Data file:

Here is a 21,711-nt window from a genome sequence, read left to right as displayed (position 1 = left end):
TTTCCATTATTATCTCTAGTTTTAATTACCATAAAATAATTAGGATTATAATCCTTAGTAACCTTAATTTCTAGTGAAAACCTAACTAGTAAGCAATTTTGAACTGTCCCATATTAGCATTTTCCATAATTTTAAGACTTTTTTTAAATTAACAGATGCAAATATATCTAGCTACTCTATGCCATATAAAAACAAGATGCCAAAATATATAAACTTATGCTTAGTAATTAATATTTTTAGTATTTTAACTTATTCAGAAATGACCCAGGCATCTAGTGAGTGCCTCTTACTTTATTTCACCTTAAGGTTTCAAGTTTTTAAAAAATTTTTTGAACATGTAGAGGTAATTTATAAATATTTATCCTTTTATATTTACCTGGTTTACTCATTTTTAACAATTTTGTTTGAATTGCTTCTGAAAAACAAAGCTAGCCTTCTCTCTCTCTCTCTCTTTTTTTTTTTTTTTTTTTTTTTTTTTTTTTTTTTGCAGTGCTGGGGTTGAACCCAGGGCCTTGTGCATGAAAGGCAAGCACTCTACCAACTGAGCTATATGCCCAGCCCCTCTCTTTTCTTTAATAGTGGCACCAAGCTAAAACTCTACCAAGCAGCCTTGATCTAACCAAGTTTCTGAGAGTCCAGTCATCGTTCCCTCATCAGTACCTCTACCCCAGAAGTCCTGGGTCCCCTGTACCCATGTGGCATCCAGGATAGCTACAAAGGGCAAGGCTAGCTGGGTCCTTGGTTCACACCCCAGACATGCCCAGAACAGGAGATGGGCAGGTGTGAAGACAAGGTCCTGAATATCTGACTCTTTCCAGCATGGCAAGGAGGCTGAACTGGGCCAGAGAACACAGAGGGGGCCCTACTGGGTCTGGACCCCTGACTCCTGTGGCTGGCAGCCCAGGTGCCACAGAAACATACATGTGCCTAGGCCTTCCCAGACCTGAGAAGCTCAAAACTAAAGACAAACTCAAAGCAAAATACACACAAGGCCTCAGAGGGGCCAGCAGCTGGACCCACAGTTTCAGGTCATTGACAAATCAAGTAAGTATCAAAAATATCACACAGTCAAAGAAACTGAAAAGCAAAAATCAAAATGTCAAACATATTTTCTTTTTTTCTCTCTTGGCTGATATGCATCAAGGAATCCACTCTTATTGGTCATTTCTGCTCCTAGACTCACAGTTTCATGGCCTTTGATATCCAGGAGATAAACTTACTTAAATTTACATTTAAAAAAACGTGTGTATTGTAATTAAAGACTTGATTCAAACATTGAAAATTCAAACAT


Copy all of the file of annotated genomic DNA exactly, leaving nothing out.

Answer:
Here is a 21,711-nt window from a genome sequence, read left to right as displayed (position 1 = left end):
TTTCCATTATTATCTCTAGTTTTAATTACCATAAAATAATTAGGATTATAATCCTTAGTAACCTTAATTTCTAGTGAAAACCTAACTAGTAAGCAATTTTGAACTGTCCCATATTAGCATTTTCCATAATTTTAAGACTTTTTTTAAATTAACAGATGCAAATATATCTAGCTACTCTATGCCATATAAAAACAAGATGCCAAAATATATAAACTTATGCTTAGTAATTAATATTTTTAGTATTTTAACTTATTCAGAAATGACCCAGGCATCTAGTGAGTGCCTCTTACTTTATTTCACCTTAAGGTTTCAAGTTTTTAAAAAATTTTTTGAACATGTAGAGGTAATTTATAAATATTTATCCTTTTATATTTACCTGGTTTACTCATTTTTAACAATTTTGTTTGAATTGCTTCTGAAAAACAAAGCTAGCCTTCTCTCTCTCTCTCTCTTTTTTTTTTTTTTTTTTTTTTTTTTTTTTTTTTTGCAGTGCTGGGGTTGAACCCAGGGCCTTGTGCATGAAAGGCAAGCACTCTACCAACTGAGCTATATGCCCAGCCCCTCTCTTTTCTTTAATAGTGGCACCAAGCTAAAACTCTACCAAGCAGCCTTGATCTAACCAAGTTTCTGAGAGTCCAGTCATCGTTCCCTCATCAGTACCTCTACCCCAGAAGTCCTGGGTCCCCTGTACCCATGTGGCATCCAGGATAGCTACAAAGGGCAAGGCTAGCTGGGTCCTTGGTTCACACCCCAGACATGCCCAGAACAGGAGATGGGCAGGTGTGAAGACAAGGTCCTGAATATCTGACTCTTTCCAGCATGGCAAGGAGGCTGAACTGGGCCAGAGAACACAGAGGGGGCCCTACTGGGTCTGGACCCCTGACTCCTGTGGCTGGCAGCCCAGGTGCCACAGAAACATACATGTGCCTAGGCCTTCCCAGACCTGAGAAGCTCAAAACTAAAGACAAACTCAAAGCAAAATACACACAAGGCCTCAGAGGGGCCAGCAGCTGGACCCACAGTTTCAGGTCATTGACAAATCAAGTAAGTATCAAAAATATCACACAGTCAAAGAAACTGAAAAGCAAAAATCAAAATGTCAAACATATTTTCTTTTTTTCTCTCTTGGCTGATATGCATCAAGGAATCCACTCTTATTGGTCATTTCTGCTCCTAGACTCACAGTTTCATGGCCTTTGATATCCAGGAGATAAACTTACTTAAATTTACATTTAAAAAAACGTGTGTATTGTAATTAAAGACTTGATTCAAACATTGAAAATTCAAACAT